In the memoir book Life Work, author Don Hall tells a story about a New England man who every year heads to the market with an ox-drawn cart filled with all of the extra things his family has produced during the year—maple sugar, wool, potatoes, and the like. When he gets there, he sells not only all the products but also the cart. And the ox.
He goes home with the money he’s made, buys a new ox, builds a new cart, and starts all over again. Hall calls it “human life compared to a perennial plant that dies to rise again.”
Hall says some people love the story because it exemplifies sinking your whole self into what you do and illustrates the cycle of life. You do something well, and then you start over with a clean slate. Other people, he says, think the story is rather discouraging. Why on earth does the man go back and do everything over again? It’s a circle. He never gets ahead.
Then Hall says: “Temperament, temperament. Each human division reads the same story; each responds from an opposite place.”
That passage resonated with me as I thought about recent events—a bitter election with sharply drawn lines, worldwide concerns about whom to believe and whom to trust, and a church that seems to be deeply divided even as people on all sides try to authentically live out their faith.
We’re seeing the same stories play out. We’re responding very differently. Age, race, gender, economics, geography, education, religion, experience, and any number of other things are all potential fault lines.
It has always been so, to varying degrees. Recently I visited a Brethren congregation celebrating its 150th anniversary year, and they read some minutes from a late 19th-century congregational meeting. At issue was whether the then young congregation should get a piano. It seems innocuous enough now, and some members were very much in favor of it. Others, however, did not want the church “going the way of the honky-tonk devil,” according to the minutes.
In something of a paradox, our globe has grown increasingly interconnected and woven together, yet we have more and more difficulty finding a common narrative. The multiplicity of news outlets (and “news” outlets) allows us to very narrowly tailor our world while excluding any other viewpoints.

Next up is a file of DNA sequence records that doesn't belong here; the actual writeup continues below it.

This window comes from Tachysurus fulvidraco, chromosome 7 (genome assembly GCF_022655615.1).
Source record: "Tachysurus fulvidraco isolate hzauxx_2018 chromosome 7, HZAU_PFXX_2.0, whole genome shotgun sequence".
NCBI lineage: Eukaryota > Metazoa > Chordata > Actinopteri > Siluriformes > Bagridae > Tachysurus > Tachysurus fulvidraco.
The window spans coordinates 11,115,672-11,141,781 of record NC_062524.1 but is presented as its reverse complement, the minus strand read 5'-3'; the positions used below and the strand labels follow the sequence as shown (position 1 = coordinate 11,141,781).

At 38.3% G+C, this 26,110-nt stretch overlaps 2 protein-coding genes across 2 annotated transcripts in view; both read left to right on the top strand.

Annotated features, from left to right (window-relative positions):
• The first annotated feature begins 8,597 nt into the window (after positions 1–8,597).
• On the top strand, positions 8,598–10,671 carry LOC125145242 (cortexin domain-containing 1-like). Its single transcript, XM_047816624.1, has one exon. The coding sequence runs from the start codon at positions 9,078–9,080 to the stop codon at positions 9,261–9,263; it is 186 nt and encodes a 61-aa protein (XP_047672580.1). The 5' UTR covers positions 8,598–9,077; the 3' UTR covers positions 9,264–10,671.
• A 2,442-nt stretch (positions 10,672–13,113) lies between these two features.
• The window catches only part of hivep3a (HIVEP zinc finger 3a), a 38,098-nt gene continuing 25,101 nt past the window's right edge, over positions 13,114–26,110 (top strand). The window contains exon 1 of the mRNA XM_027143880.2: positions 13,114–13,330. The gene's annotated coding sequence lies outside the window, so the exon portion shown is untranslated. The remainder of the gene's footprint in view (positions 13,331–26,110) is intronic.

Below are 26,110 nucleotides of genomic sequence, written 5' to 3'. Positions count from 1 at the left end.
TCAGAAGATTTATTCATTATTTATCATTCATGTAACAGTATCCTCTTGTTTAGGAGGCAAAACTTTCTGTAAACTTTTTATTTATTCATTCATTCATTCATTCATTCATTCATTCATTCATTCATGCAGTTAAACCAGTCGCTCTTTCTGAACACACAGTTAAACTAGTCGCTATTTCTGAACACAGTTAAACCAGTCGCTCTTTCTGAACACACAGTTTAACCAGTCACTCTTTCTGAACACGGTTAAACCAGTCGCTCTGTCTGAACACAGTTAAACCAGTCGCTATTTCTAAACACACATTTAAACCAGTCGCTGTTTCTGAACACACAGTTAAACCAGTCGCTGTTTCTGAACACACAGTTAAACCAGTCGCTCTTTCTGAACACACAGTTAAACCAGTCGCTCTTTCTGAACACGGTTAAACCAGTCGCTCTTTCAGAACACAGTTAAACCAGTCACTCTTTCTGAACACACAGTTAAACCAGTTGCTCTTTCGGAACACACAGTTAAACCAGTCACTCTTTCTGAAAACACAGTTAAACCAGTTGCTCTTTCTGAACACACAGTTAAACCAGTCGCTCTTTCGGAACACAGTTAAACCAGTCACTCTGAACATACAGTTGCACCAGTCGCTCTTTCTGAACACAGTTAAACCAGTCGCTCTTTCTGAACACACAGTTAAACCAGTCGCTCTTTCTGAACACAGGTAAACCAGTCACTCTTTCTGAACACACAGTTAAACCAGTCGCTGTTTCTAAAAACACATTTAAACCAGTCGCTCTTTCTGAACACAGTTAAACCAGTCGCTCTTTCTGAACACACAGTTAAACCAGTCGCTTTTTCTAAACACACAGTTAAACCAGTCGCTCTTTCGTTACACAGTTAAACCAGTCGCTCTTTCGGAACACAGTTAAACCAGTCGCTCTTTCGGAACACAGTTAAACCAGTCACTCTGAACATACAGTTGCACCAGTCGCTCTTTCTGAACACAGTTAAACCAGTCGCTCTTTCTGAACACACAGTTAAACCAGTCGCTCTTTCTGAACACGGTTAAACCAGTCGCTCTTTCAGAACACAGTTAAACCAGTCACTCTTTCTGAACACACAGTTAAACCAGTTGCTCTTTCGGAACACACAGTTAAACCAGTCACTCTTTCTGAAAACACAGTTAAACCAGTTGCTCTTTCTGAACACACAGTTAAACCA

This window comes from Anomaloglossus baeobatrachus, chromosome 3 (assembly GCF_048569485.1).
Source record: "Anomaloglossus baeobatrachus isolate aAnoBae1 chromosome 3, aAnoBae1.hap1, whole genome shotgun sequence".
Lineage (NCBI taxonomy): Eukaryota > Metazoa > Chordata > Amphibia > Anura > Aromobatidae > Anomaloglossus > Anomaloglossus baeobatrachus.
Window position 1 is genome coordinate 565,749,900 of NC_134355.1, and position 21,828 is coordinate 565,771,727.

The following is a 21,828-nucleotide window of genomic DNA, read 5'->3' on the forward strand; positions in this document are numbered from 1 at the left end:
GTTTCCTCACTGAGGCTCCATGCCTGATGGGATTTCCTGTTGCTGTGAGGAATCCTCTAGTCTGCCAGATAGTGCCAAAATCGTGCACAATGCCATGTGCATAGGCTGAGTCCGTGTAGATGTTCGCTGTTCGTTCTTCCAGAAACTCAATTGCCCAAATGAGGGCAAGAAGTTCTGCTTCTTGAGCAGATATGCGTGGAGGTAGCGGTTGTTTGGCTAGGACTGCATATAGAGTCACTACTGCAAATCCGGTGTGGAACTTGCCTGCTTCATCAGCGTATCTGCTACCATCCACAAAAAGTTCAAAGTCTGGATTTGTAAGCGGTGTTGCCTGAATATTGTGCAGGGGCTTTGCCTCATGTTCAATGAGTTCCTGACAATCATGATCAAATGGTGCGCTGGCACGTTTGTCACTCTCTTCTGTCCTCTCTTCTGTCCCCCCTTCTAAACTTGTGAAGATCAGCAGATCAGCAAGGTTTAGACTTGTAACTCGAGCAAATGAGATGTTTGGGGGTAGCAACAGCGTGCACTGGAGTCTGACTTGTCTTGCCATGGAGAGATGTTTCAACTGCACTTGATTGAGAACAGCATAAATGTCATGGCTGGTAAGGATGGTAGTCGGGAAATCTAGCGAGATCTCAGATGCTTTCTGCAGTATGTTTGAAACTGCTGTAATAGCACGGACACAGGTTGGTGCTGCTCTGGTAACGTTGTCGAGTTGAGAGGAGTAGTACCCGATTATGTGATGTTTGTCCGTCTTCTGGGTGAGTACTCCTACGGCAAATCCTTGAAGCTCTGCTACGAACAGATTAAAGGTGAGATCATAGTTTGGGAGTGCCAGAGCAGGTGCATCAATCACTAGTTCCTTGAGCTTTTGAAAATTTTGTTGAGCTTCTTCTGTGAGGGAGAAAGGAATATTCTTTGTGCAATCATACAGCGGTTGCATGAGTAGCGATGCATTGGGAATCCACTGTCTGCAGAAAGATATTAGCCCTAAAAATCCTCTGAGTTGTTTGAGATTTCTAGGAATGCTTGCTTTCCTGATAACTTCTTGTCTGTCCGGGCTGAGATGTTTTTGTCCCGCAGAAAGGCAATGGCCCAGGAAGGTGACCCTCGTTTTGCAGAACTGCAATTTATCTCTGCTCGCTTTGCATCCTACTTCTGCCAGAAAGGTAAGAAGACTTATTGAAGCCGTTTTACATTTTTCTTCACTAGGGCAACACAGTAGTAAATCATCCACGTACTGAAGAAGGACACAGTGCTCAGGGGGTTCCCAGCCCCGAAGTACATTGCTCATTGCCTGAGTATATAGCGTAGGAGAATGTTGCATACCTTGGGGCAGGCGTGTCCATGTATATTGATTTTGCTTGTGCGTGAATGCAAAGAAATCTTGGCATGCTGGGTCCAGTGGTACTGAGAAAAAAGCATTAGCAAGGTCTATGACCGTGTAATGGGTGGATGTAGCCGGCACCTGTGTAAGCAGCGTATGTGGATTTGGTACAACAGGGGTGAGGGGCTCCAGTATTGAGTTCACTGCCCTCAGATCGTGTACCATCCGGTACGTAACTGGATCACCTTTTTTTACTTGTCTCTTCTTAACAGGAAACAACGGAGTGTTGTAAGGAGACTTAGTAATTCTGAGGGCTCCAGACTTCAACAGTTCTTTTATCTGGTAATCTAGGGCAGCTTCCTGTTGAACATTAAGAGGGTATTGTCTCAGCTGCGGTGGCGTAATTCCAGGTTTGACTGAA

One friend, in the week after the election, posted on Facebook this cultural observation that stuck with me: “We just snapped a high-res, HD, no-filter selfie.” Many of us may look around at the surrounding landscape and not like what we see. And certainly the background in one person’s “snapshot” can look very different from another’s. But we are all part of the story.
Back in October I had the chance to be part of The Gathering, an annual event that Western Plains District has been holding for a dozen years as part of its district transformation initiative. People from across the district come together in beautiful Salina, Kansas, for a weekend at a conference center just off I-70. It’s like a district conference without the business sessions. They come together simply to worship, to learn, to eat (of course), to sing, to enjoy each other’s company, and to share stories.
I’ve been to the event three times now, and I always come away impressed—and refreshed. I’m sure that Western Plains still has its issues, but a good spirit permeates that event from start to finish, year to year. They have found a different way of relating to one another as Christians, as Brethren, as neighbors. It seems at least some of the transformation they seek has come to pass.
“For me,” says Ken Frantz, chair of the district’s Transformation Vision Team, “it is always a place to touch base given our broad geography and the distances between churches. I think most would agree that it allows us to be family in the way that our camps also allow—a sanctuary of sorts and a time of renewal for many.”
This year’s Gathering focused on the theme “You Are Loved.” The brochure said, “Gather with us for a transforming experience for you personally and for your congregation. How shall we ‘Pass on’ the Love of God today?”
Perhaps there are ways we can do more of that type of connecting around our denomination. It brings to life Jesus’ perennial command to love God and love our neighbors. It creates and deepens relationships. And who couldn’t use a bit more transformation?
We will never see eye to eye on everything. Perhaps, though, we can do less “eye for an eye.” And maybe take a breath, start fresh, and begin writing a new story—together.
Walt Wiltschek is news editor for Mennonite Church USA Executive Board, and is a former editor of Messenger.